TRENTON - New Jersey faces a series of increasingly urgent budget pressures, including keeping pension and health insurance promises to retirees, funding health care for the poor, and repairing aging roads and bridges, three independent experts who published a report examining the state's financial condition said Thursday.
The trio, led by former Federal Reserve Chairman Paul Volcker, is taking an unvarnished look at the budgetary strains facing six states: New Jersey, New York, Virginia, Illinois, Texas, and California.
Their group, the State Budget Crisis Task Force, was in Trenton to discuss its findings as reports on New Jersey and Virginia were released.
Former New York Lt. Gov. Richard Ravitch and Richard Keevey, from the School of Public Affairs and Administration at Rutgers-Newark, also contributed to the report.
The analysis describes the spiraling retiree and health-care costs that are draining all state budgets. In New Jersey, unfunded liabilities to retirees are nearly $85 billion despite sweeping benefits changes enacted last year.
New Jersey also needs to fund its unmet infrastructure needs, which the report estimates to be at least $133 billion for transportation, wastewater treatment, and drinking water over the next decade.
"It became very clear to many of us that . . . most states were on the verge of being on unsustainable paths for true fiscal balance. The reasons for this, which are almost uniformly true, are that the cost of pensions and other retiree payments, and the costs of health care - and Medicaid, in particular - are rising at rates far greater than the rates at which taxes are being collected," Ravitch said.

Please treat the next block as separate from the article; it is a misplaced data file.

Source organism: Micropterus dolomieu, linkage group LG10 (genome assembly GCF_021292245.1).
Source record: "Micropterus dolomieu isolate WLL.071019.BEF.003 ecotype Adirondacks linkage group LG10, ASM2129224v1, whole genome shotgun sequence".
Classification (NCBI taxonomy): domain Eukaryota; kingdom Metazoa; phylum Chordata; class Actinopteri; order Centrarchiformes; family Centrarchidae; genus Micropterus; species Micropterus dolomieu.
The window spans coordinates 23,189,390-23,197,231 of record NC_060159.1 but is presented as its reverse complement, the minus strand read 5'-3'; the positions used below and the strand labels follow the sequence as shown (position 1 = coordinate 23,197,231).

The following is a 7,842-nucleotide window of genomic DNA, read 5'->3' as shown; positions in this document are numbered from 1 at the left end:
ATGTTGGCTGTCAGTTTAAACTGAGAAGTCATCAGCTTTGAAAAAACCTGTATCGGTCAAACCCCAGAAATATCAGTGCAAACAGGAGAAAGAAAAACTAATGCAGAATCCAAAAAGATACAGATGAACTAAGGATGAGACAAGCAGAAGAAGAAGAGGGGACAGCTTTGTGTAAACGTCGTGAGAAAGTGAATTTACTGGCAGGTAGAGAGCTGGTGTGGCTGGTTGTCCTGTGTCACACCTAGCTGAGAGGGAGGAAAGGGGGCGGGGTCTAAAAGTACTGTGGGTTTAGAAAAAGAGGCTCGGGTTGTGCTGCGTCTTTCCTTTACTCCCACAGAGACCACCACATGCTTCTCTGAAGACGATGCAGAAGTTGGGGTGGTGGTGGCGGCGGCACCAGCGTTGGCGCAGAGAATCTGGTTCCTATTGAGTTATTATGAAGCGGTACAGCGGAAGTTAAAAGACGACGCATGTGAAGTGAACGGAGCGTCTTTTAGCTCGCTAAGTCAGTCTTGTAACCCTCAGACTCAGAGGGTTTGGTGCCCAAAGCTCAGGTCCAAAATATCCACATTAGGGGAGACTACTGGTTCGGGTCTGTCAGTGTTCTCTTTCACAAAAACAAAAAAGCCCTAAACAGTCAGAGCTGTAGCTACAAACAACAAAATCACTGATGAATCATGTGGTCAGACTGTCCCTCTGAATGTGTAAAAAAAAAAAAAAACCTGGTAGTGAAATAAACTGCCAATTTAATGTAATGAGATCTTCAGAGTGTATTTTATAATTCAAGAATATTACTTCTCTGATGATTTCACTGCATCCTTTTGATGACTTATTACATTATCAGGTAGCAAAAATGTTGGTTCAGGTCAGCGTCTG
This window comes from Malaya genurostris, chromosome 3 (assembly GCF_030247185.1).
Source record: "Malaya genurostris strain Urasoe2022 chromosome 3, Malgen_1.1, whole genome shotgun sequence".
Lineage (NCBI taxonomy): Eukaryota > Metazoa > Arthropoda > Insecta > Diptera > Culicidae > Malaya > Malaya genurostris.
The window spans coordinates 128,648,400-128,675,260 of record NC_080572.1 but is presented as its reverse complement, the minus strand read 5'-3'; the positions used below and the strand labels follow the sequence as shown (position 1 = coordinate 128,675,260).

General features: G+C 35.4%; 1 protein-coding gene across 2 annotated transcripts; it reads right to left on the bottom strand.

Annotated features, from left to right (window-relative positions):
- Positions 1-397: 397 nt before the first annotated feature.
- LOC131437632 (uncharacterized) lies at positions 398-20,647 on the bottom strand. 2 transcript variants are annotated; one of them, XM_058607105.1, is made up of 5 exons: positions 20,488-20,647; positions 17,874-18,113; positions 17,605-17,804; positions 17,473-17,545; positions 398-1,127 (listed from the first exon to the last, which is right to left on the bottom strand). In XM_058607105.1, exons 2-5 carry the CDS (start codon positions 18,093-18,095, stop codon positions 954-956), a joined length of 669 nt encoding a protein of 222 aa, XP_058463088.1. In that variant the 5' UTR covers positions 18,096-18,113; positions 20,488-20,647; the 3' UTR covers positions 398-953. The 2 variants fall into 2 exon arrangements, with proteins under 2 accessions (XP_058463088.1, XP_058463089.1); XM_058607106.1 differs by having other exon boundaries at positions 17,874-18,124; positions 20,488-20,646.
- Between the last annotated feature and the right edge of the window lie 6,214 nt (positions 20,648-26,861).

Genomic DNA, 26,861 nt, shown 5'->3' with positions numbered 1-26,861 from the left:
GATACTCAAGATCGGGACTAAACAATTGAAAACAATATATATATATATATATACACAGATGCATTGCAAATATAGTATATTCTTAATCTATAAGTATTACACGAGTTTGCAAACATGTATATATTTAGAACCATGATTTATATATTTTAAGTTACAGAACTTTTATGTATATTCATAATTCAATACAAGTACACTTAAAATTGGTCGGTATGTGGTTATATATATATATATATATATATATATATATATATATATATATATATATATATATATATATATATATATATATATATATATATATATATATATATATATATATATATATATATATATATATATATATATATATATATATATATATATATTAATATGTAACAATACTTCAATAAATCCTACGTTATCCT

New Jersey's reliance on income and sales taxes to fund nearly two-thirds of its budget also is problematic because collections fluctuate depending on the economy. Untaxed goods and services and untaxed Internet purchases have further eroded the sales tax base, the report found.
The task force cautioned against using gimmicks to balance the state budget, as governors in both political parties have done, such as raiding funds dedicated to a specific area, such as transportation, to fund general operations or borrowing to run day-to-day government.
The task force didn't offer specific recommendations. But when asked directly whether the state would need to raise taxes to meet its revenue challenges, Ravitch said, "My guess is ultimately there will have to be more revenue to meet the basic obligations the state has committed to."
More broadly, the experts suggested that state leaders adopt multiyear budget forecasting and replenish the rainy-day fund depleted by the most recent recession.